The Doc Blog Has Moved! Join Us at DocumentaryChannel.com
Hello, faithful followers and readers and fans of all things documentary. I want to thank you for all visits and likes and reblogs and such over the past year and change. But while this Tumblr isn’t going anywhere and might have some other function in the future, the Documentary Channel’s blog (aka the DocBlog) has moved to another location, embedded directly on the Documentary Channel website.
Over there you’ll find the same content I’ve posted here. News, discussions, recommendations and especially interviews will continue. And I urge you to head over there as soon as you can to read my latest conversation with Jay Bulger, director of the must-see music doc Beware of Mr. Baker. And interviews with the filmmakers behind Only the Young, Tchoupitoulas and West of Memphis should be coming in the next couple weeks.
Also join me over at the DOC website to find out what kind of great programming they’ve got on the channel (ask your cable provider to carry us if you don’t have DiSH or DirecTV). And if you don’t get DOC, you can still watch tons of full-length docs streaming via the DOC site and YouTube channel. They’ve just uploaded The Agronomist, which you should definitely check out.
Thanks again for reading!
“The Waiting Room” Leads Documentary Nominees for 2013 Independent Spirit Awards
The day after winning the Gotham Award for Best Documentary, How to Survive a Plague has just received a nomination for the equivalent honor at the 2013 Independent Spirit Awards. Interestingly enough, it’s joined by a near identical pack of films as those it competed against at the Gothams (last year saw a similar overlap). The two repeat contenders include Marina Abramovic: The Artist is Present and The Waiting Room. New opposition, however, comes from The Invisible War and The Central Park Five. Overall, it seems a big year for issue-oriented docs.
The Waiting Room has the additional honor of being nominated in another category, for the Truer Than Fiction Award. There it goes up against Only the Young and Leviathan, which is the only nonfiction Spirit nominee I haven’t yet seen (I hear it’s incredible). It’s not rare for such double-playing. Past docs to be nominated in both categories include Chisholm ‘72, Promises, My Architect, The Order of Myths, Sweetgrass, Marwencol and Anvil! The Story of Anvil (this last one in separate years).
With a Gotham Award Win, Jared Leto’s “Artifact” Rises to the Top of Our Must-See Docs List
Last night’s Gotham Independent Film Awards got off to a surprising start when actor-turned-filmmaker Jared Leto won the Audience Choice Award for his documentary Artifact. Beating the expected winner Beasts of the Southern Wild in the category, which was voted for online by moviegoers, Leto (whose directorial credit is under his pseudonym Bartholomew Cubbins) told the NYC crowd, “Don’t hate me because I won, I love that other film too.”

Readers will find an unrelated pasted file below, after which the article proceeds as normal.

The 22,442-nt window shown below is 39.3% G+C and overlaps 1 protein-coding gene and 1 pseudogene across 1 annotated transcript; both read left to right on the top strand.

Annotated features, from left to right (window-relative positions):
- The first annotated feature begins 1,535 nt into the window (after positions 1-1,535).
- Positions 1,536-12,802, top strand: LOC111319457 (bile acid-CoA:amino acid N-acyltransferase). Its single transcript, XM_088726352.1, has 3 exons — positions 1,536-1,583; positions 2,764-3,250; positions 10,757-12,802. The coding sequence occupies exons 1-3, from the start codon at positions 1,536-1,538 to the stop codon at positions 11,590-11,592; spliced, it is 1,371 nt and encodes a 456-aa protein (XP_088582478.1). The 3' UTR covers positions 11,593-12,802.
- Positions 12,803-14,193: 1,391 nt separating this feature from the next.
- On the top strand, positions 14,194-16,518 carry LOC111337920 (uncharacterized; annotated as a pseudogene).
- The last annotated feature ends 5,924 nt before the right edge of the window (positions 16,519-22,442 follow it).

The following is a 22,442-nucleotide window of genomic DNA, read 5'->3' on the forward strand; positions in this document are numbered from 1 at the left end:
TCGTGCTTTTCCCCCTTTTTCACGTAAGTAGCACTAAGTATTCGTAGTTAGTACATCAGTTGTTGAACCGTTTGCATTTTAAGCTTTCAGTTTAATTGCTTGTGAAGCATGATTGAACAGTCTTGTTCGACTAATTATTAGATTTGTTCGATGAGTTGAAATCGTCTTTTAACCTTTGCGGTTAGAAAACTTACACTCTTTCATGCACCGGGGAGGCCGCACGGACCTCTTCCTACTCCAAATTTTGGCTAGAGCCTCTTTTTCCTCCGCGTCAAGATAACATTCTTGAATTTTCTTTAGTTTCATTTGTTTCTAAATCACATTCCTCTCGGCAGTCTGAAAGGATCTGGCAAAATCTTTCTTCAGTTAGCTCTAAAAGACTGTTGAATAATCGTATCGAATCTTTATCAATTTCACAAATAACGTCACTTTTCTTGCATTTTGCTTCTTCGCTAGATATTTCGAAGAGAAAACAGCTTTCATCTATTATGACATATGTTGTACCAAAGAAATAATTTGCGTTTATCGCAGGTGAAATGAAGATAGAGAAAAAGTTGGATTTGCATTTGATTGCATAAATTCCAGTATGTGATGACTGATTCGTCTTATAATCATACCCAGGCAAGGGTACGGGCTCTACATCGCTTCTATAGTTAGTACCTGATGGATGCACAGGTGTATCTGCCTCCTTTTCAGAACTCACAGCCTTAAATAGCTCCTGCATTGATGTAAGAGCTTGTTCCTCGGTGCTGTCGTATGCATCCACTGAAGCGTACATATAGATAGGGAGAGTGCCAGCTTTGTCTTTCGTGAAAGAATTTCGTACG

The reason the win was such an upset is not only because of the popularity of Beasts but also because Artifact hasn’t officially been released theatrically yet. However, it did previously win the Blackberry People’s Choice Award for Best Documentary at the Toronto International Film Festival, where it premiered. It also recently screened at the DOC NYC documentary festival, and now it’s sure to find non-fest distribution thanks to its confirmation as a crowd-pleasing film.
“Sound of Mumbai” Director Turns to the Science of Adoption With “The Dark Matter of Love”
There have been a ton of documentaries made about adoption, but a new film won’t just be following a family with a new addition, it will also be about the scientific study of love. Titled The Dark Matter of Love, it’s the latest from Sarah McCarthy, director of The Sound of Mumbai: A Musical and one of Realscreen’s recently named “Doc Hot Shots” of 2012.
The main subjects are a family in Wisconsin, which includes a teenage biological daughter, that has just adopted an 11-year-old girl and five-year-old twin boys from Russia. They’ve also hired the world’s greatest developmental psychologist to assist with a program of study and therapy and the creation of an environment that’s best for the three newcomers to form relationships with their new father, mother and sister.
What Are the Best Books for Documentary Fans?
Over at Indiewire’s Criticwire blog, I participated in another survey this week, the latest asking, “If someone’s looking to buy a film-related book for the cinephile in their life this holiday season, what would you recommend?” As I’m known there for running this outlet and being “the doc guy” to my peers, I felt the need to include a book for the documentary fan specifically. I went with the old standby:
While 20 years behind the times now, the best read on the history of docs is still Eric Barnouw’s ‘Documentary: A History of the Non-Fiction Film’ (if you’re fine with something more textbook-ish, you can later go with Betsy McClane’s recently updated ‘A New History of Documentary’).
The Barnouw was my “textbook” for classes on documentary in both my undergrad and grad programs, and as I say it’s still the most enjoyable read if you’re looking for an introduction. Of course, even more academically minded fans can also go with Introduction to Documentary by Bill Nichols, and anyone looking for something much lighter and certainly more modern than Barnouw might be interested in Marsha McCreadie’s Documentary Superstars.